So, is there such a thing as sabotage in the context of organizational change projects?  Apparently it depends upon the point of view.  Most certainly, individuals within an organization may seek to resist a proposed change, and even subvert group movement toward its accomplishment.  But, whether you call this “sabotage” or “patriotism” apparently depends upon who you talk to.”

In Conclusion…

One of the most important sentences for me in John’s story was “The ability to see a ‘picture’ in its various forms, and consider them, may give way to defense of a particular view.”  Not all the participants in the dialog were reactionary.  There were a number who did demonstrate this ability and it added to the richness of the discussion.

I believe that the ability to look at a situation from multiple viewpoints is a critical skill.  It should be both fostered in others and utilized regularly within yourself.  Often this requires stopping yourself from reacting immediately, stepping back, and digging deeper into both your thoughts and emotional reactions.  Try to place yourself on the other side of the metaphorical table and think about how the view might look from over there.  I personally find this exercise quite valuable and am in fact working to teach it to my children.  It’s a valuable lifelong skill.

I respectfully request that you not to undervalue those “hot emotions.”  Emotional responses are triggered for some reason.  Seek to understand the reason, not just the reaction.  The typical problem within interactions is not the emotional response, but rather what you say and do without thinking thru the situation.  Your brain and body are contributing to both your emotions and intellect.  Understand both.  Value both.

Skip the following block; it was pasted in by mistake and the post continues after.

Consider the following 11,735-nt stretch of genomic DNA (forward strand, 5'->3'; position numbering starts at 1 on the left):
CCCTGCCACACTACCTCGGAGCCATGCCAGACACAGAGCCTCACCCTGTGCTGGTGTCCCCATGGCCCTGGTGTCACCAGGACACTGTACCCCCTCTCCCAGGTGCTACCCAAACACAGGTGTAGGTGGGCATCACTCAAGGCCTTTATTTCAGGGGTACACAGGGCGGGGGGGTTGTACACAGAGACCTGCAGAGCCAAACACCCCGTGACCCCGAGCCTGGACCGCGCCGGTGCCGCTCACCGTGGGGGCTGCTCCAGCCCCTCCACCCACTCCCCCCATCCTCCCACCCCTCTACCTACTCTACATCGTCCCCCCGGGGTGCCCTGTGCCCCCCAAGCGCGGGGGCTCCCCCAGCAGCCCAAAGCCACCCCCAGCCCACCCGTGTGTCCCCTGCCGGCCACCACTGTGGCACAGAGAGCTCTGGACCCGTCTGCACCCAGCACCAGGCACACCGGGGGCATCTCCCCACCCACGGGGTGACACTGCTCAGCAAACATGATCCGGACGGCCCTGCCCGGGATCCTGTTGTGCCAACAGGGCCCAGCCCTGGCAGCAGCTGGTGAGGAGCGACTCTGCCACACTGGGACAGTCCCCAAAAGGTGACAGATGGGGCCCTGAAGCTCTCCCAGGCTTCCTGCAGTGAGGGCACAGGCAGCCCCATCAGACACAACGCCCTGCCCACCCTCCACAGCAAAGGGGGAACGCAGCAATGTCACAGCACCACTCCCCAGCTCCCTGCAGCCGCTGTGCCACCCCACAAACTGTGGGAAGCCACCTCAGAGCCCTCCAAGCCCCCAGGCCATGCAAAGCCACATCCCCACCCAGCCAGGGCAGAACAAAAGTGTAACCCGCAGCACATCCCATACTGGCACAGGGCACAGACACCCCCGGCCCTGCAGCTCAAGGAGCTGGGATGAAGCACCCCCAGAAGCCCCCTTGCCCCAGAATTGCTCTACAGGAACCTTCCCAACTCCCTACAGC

As noted in the prior article, Is it Resistance…  Maybe Not, it’s important to dig down into the roots of your reactions.  Often times you will find that there are more layers of analysis going on than just what is in your conscious mind or what you initially interpret through your emotional response.  It is critical that you balance the whole of yourself.  Respecting the whole of others too. 

If you can, I highly recommend following the links over to Wikipedia and reading more about how our brain works.  Understanding better how our minds and bodies operate can be useful in a myriad of circumstances.

Can you help? 

When I set up the Wikipedia links, I noticed a number of pages needed updating.  If you know individuals qualified to provide updates to these important pages of literature, please ask them for their assistance.  I’ve prompted John to see if he will participate. 

A Word of Thanks

My thanks to those of you who help Wikipedia in ways both big and little.  I believe it is one of the most important things on the Internet these days.  If each individual who uses it would commit to supporting the content development at least once a year, it would continue to be the amazing resource that it is.  Small efforts by numberous people can have amazingly large impacts.

A Shout Out of THANKS to John P. Barbuto, MD for his contribution to this Pondering & Insights article.  I’m hoping John will continue to provide insights here on how our minds and emotions connect.  I enjoyed his story and hope you did too.